Salad Days with the Meadballs

More than half of the Meadballs gathered this weekend in Erie for the annual Camp Cousins. My daughter was born during one of these gatherings 15 years ago.

But as the kids get older, their schedules become more complicated. The eldest is 18 and the youngest is 13. They live in New York, Virginia, and St. Louis, Mo. You can’t just haul them around wherever and whenever you want to go anymore.

I’m thankful for any opportunity to see the Meadballs, v2 (we are the originals) have a blast in Lake Erie and catch up. Although with SnapChat, etc., they stay in touch with one another pretty regularly.

As a result, I was also thankful for a slow start to Meadballs Meals. But now I’m ready to serve.

A couple of people have commented that this seems like work.

Indeed, it is work. But it is work I enjoy. It is work to go on vacation – you need to plan, pack, and do. Then you come home and pay the bills and do laundry. Doesn’t mean I don’t want to go on vacation. Sometimes doing what you love requires a little hard work.

Are there parts I do not like? You bet. I do not like the dishes. I do not like that I do not have a mechanical dishwasher. The dishwasher is me. Why? Because commercial dishwashers are expensive and complicated. And I am neither (some ex-boyfriends may disagree, but that’s another issue).

Are there parts I adore? Absolutely. I love the challenge of going to the farms and seeing what is seasonal – and then having to come up with a plan. This engages both the math side of my brain (portions, measurements, multiplying, etc) and the creative side (will it taste good, be pretty). And then there are the logistics. Some recipes I know from experience must be made and served immediately. There’s nothing like a poached egg served on a bed of roasted vegetables and topped with hot peppers and cheese – now that’s comfort food. But it won’t make it out of the kitchen, into the cooler, and to your doorstep.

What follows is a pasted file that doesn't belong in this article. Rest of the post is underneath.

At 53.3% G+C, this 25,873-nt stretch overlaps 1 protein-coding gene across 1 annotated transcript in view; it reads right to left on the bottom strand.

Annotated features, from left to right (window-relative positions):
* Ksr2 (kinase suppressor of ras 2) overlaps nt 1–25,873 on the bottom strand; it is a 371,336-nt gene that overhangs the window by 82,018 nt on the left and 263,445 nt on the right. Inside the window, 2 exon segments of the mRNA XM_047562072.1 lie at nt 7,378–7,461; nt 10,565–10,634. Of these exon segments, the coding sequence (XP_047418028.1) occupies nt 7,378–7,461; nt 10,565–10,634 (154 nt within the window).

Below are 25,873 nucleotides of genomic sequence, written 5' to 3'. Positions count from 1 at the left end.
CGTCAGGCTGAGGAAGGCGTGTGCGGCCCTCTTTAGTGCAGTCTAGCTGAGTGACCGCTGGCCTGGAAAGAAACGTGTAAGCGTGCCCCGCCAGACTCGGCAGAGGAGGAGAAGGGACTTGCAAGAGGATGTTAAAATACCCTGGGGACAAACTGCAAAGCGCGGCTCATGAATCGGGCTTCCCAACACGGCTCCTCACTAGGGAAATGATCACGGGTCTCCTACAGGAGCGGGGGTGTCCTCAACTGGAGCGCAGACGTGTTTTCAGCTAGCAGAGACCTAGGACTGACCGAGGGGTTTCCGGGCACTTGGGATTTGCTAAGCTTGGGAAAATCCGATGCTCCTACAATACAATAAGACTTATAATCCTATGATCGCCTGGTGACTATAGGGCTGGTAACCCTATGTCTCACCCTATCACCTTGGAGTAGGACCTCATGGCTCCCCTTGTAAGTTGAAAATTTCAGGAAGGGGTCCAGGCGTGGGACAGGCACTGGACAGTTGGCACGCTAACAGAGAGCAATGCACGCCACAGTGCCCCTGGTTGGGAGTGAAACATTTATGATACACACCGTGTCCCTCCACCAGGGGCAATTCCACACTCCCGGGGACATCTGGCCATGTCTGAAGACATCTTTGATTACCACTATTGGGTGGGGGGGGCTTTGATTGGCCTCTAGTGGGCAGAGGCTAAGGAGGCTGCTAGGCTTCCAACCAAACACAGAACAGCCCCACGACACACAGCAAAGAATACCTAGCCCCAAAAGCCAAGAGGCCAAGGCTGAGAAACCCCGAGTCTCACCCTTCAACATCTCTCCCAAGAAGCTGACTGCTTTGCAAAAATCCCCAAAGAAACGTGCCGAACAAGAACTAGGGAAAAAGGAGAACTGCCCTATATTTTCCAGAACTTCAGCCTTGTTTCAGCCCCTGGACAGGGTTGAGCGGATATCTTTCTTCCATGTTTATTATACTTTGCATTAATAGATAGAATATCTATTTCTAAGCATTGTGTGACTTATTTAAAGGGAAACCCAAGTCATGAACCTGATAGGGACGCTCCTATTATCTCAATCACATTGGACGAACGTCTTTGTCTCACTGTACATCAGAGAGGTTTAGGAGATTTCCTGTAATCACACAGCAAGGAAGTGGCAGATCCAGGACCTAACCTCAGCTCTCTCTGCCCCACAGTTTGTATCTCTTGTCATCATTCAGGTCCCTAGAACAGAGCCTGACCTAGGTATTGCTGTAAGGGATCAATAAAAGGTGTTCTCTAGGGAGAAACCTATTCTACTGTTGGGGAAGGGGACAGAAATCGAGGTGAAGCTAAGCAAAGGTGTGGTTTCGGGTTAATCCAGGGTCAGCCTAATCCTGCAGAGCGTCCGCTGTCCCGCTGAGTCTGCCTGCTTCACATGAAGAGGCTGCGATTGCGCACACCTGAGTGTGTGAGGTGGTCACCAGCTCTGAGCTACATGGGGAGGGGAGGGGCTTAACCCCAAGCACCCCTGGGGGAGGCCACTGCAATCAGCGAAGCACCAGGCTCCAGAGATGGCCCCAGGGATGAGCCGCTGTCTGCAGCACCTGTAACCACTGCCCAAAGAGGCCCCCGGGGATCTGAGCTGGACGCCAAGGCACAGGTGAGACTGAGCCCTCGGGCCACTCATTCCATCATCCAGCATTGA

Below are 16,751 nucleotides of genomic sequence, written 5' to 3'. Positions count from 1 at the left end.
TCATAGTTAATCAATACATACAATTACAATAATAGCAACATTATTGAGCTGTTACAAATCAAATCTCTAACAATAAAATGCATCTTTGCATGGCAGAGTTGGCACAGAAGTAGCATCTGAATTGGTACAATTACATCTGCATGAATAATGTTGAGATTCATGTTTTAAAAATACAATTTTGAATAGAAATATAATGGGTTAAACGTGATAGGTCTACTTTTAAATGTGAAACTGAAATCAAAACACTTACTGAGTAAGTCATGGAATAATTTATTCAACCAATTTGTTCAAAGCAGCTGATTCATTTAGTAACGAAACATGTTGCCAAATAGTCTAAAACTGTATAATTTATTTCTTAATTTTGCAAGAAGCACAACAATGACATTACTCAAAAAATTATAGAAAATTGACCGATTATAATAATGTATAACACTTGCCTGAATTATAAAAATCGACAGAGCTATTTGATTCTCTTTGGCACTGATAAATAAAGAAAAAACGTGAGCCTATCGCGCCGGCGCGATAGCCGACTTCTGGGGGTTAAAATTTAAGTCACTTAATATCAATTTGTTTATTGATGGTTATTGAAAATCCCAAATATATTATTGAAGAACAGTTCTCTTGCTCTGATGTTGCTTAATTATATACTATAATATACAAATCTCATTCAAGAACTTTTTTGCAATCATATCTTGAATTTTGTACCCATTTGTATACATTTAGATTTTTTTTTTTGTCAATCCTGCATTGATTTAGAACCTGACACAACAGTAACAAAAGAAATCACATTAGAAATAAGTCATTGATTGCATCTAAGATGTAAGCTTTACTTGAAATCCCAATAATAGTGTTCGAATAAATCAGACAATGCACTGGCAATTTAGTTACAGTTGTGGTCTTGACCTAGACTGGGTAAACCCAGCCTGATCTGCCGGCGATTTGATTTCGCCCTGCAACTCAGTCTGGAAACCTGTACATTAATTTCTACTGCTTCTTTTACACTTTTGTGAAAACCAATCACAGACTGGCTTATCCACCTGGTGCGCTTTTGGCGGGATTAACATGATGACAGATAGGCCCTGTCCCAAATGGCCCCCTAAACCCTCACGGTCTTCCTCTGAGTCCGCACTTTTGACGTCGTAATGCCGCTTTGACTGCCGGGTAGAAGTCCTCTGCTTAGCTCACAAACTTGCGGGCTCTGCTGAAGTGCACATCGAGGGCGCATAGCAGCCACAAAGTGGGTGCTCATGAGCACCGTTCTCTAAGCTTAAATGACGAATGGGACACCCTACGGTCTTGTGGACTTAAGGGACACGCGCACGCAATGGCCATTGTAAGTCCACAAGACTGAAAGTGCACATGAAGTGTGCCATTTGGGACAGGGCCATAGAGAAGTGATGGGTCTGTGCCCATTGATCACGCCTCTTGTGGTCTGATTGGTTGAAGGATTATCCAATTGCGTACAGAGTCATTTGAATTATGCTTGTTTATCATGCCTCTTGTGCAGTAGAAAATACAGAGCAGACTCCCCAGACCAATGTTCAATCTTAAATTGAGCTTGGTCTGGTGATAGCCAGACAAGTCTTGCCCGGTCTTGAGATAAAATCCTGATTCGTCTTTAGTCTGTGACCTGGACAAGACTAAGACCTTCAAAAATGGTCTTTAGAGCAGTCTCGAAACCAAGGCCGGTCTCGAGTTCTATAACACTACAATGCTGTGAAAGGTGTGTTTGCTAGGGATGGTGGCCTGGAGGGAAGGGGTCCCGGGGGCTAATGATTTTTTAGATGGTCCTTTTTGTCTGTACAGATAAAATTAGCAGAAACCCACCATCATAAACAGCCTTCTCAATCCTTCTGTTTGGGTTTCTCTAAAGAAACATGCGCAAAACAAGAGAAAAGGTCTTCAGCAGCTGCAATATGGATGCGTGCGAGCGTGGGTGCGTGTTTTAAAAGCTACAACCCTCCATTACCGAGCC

That’s the experience I have from cooking for the past 45 years.

That’s a lot of cooking. But I”m always intrigued by new possibilities and combinations. Twenty years ago I never would have made an Asian chicken salad with tahini and toasted ramen. Yet that was on the menu last week. This week I will feature a flank steak with nectarines; and a flatbread with figs.

Some of these inspirations come from traveling to Italy, Greece, France, and Spain. Some are courtesy of the millions of experimental cooks sharing recipes on the Web.

The possibilities are endless. And that’s what I’m loving right now.

That – and all those little Meadballs growing up.

Didi and Pater surrounded by (clockwise from top) Jack Mead, William Hickey, Nicole Mead Oberle, Emily Mead, and David Mead. Missing are James Hickey, Michael Mead, and Alexandra Mead.


Order soon!


Print Recipe
Thai Chicken Salad
The original recipe calls for almonds and peanut butter, but because of nut allergies in my family, I substituted toasted ramen noodles or sunflower seeds for the almond topping and tahini paste for the peanut butter.
  1. Add oil to a small skillet over medium heat. Add the broken up (really break these up) ramen noodles. Cook, stirring, until toasted. Remove from heat. If you are going to make this dish ahead, store cooked ramen in an airtight container, and add them just before serving.
  2. In a small bowl, combine lime juice, tahini, soy suace, honey, fish sauce or Braggs, rice vinegar, and chili garlic sauce. If you are just using hot sauce, I suggest you mince a clove or 2 of garlic and add that. Mix well. If it is too thick, add a little water. Taste and adjust seasonings (like more soy or lime).
  3. Toss chicken with about 1/3 of the dressing.
  4. In a large bowl, combine the cabbages, carrot, onion, and cilantro. Pour the remaining dressing over this and toss to combine. Serve on plates. Top with chicken, and then ramen noodles. If you have any leftover cilantro, use it to garnish.
Share this Recipe

Scape Your Way to a Great Fourth

Garlic scapes were a mystery ingredient to me a couple of years ago when I first spotted them at a farmer’s market. Green, somewhat curled, they appeared to have a flower pod on the end.